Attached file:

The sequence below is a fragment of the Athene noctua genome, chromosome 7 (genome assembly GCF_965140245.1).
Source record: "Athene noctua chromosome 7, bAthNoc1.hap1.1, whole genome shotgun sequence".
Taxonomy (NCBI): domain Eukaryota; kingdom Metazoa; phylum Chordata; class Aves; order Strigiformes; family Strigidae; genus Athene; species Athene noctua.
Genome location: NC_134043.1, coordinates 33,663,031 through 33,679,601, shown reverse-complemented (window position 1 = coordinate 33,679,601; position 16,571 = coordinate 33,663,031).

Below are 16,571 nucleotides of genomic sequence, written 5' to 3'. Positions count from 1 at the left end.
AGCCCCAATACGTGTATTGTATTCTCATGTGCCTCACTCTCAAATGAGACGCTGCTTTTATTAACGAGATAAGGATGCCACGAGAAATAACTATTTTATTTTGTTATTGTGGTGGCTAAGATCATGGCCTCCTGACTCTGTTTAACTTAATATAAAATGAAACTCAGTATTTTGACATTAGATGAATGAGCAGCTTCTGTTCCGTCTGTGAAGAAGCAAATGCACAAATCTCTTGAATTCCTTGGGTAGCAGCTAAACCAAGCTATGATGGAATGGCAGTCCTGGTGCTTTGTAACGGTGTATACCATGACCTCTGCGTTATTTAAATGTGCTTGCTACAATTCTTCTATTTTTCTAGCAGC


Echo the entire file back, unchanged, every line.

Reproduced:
The sequence below is a fragment of the Athene noctua genome, chromosome 7 (genome assembly GCF_965140245.1).
Source record: "Athene noctua chromosome 7, bAthNoc1.hap1.1, whole genome shotgun sequence".
Taxonomy (NCBI): domain Eukaryota; kingdom Metazoa; phylum Chordata; class Aves; order Strigiformes; family Strigidae; genus Athene; species Athene noctua.
Genome location: NC_134043.1, coordinates 33,663,031 through 33,679,601, shown reverse-complemented (window position 1 = coordinate 33,679,601; position 16,571 = coordinate 33,663,031).

Below are 16,571 nucleotides of genomic sequence, written 5' to 3'. Positions count from 1 at the left end.
AGCCCCAATACGTGTATTGTATTCTCATGTGCCTCACTCTCAAATGAGACGCTGCTTTTATTAACGAGATAAGGATGCCACGAGAAATAACTATTTTATTTTGTTATTGTGGTGGCTAAGATCATGGCCTCCTGACTCTGTTTAACTTAATATAAAATGAAACTCAGTATTTTGACATTAGATGAATGAGCAGCTTCTGTTCCGTCTGTGAAGAAGCAAATGCACAAATCTCTTGAATTCCTTGGGTAGCAGCTAAACCAAGCTATGATGGAATGGCAGTCCTGGTGCTTTGTAACGGTGTATACCATGACCTCTGCGTTATTTAAATGTGCTTGCTACAATTCTTCTATTTTTCTAGCAGC